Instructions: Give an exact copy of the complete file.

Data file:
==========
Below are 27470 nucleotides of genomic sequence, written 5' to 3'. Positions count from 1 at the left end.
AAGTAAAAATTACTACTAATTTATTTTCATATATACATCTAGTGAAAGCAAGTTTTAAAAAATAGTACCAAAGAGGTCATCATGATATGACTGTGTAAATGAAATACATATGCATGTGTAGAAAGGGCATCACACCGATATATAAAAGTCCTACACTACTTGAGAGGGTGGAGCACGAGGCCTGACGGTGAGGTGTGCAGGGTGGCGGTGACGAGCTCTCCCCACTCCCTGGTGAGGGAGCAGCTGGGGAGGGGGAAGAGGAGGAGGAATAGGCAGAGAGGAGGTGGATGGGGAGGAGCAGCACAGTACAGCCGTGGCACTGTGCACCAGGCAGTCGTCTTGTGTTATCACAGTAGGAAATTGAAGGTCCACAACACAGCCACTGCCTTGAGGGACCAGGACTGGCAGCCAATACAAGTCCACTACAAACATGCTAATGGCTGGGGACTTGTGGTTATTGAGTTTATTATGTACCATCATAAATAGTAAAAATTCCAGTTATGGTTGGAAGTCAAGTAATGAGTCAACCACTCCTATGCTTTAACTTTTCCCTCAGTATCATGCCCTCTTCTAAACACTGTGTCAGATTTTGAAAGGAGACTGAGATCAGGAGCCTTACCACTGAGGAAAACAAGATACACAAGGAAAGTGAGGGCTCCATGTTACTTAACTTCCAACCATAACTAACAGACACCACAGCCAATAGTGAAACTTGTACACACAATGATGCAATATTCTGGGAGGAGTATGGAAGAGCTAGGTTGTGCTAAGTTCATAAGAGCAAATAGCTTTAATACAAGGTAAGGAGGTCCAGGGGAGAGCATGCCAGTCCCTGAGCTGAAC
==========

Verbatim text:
Below are 27470 nucleotides of genomic sequence, written 5' to 3'. Positions count from 1 at the left end.
AAGTAAAAATTACTACTAATTTATTTTCATATATACATCTAGTGAAAGCAAGTTTTAAAAAATAGTACCAAAGAGGTCATCATGATATGACTGTGTAAATGAAATACATATGCATGTGTAGAAAGGGCATCACACCGATATATAAAAGTCCTACACTACTTGAGAGGGTGGAGCACGAGGCCTGACGGTGAGGTGTGCAGGGTGGCGGTGACGAGCTCTCCCCACTCCCTGGTGAGGGAGCAGCTGGGGAGGGGGAAGAGGAGGAGGAATAGGCAGAGAGGAGGTGGATGGGGAGGAGCAGCACAGTACAGCCGTGGCACTGTGCACCAGGCAGTCGTCTTGTGTTATCACAGTAGGAAATTGAAGGTCCACAACACAGCCACTGCCTTGAGGGACCAGGACTGGCAGCCAATACAAGTCCACTACAAACATGCTAATGGCTGGGGACTTGTGGTTATTGAGTTTATTATGTACCATCATAAATAGTAAAAATTCCAGTTATGGTTGGAAGTCAAGTAATGAGTCAACCACTCCTATGCTTTAACTTTTCCCTCAGTATCATGCCCTCTTCTAAACACTGTGTCAGATTTTGAAAGGAGACTGAGATCAGGAGCCTTACCACTGAGGAAAACAAGATACACAAGGAAAGTGAGGGCTCCATGTTACTTAACTTCCAACCATAACTAACAGACACCACAGCCAATAGTGAAACTTGTACACACAATGATGCAATATTCTGGGAGGAGTATGGAAGAGCTAGGTTGTGCTAAGTTCATAAGAGCAAATAGCTTTAATACAAGGTAAGGAGGTCCAGGGGAGAGCATGCCAGTCCCTGAGCTGAAC